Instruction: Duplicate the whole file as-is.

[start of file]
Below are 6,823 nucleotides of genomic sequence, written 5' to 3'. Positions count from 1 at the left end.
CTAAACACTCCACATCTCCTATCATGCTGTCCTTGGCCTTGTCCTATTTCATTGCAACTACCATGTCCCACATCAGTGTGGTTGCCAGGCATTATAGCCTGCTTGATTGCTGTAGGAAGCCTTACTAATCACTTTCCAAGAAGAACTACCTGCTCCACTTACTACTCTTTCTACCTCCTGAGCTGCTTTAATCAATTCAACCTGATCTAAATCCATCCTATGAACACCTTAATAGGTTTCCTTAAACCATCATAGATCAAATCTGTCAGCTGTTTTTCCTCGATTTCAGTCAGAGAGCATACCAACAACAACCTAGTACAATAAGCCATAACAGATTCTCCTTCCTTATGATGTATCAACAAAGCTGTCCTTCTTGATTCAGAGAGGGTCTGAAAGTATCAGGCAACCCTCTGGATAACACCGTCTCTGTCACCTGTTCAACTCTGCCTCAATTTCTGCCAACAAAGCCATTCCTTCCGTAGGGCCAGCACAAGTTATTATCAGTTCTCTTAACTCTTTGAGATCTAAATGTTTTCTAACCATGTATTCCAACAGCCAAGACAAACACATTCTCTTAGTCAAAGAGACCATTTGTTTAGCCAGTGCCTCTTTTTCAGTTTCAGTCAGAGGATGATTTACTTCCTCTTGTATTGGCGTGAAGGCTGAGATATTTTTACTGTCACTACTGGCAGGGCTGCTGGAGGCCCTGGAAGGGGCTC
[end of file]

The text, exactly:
Below are 6,823 nucleotides of genomic sequence, written 5' to 3'. Positions count from 1 at the left end.
CTAAACACTCCACATCTCCTATCATGCTGTCCTTGGCCTTGTCCTATTTCATTGCAACTACCATGTCCCACATCAGTGTGGTTGCCAGGCATTATAGCCTGCTTGATTGCTGTAGGAAGCCTTACTAATCACTTTCCAAGAAGAACTACCTGCTCCACTTACTACTCTTTCTACCTCCTGAGCTGCTTTAATCAATTCAACCTGATCTAAATCCATCCTATGAACACCTTAATAGGTTTCCTTAAACCATCATAGATCAAATCTGTCAGCTGTTTTTCCTCGATTTCAGTCAGAGAGCATACCAACAACAACCTAGTACAATAAGCCATAACAGATTCTCCTTCCTTATGATGTATCAACAAAGCTGTCCTTCTTGATTCAGAGAGGGTCTGAAAGTATCAGGCAACCCTCTGGATAACACCGTCTCTGTCACCTGTTCAACTCTGCCTCAATTTCTGCCAACAAAGCCATTCCTTCCGTAGGGCCAGCACAAGTTATTATCAGTTCTCTTAACTCTTTGAGATCTAAATGTTTTCTAACCATGTATTCCAACAGCCAAGACAAACACATTCTCTTAGTCAAAGAGACCATTTGTTTAGCCAGTGCCTCTTTTTCAGTTTCAGTCAGAGGATGATTTACTTCCTCTTGTATTGGCGTGAAGGCTGAGATATTTTTACTGTCACTACTGGCAGGGCTGCTGGAGGCCCTGGAAGGGGCTC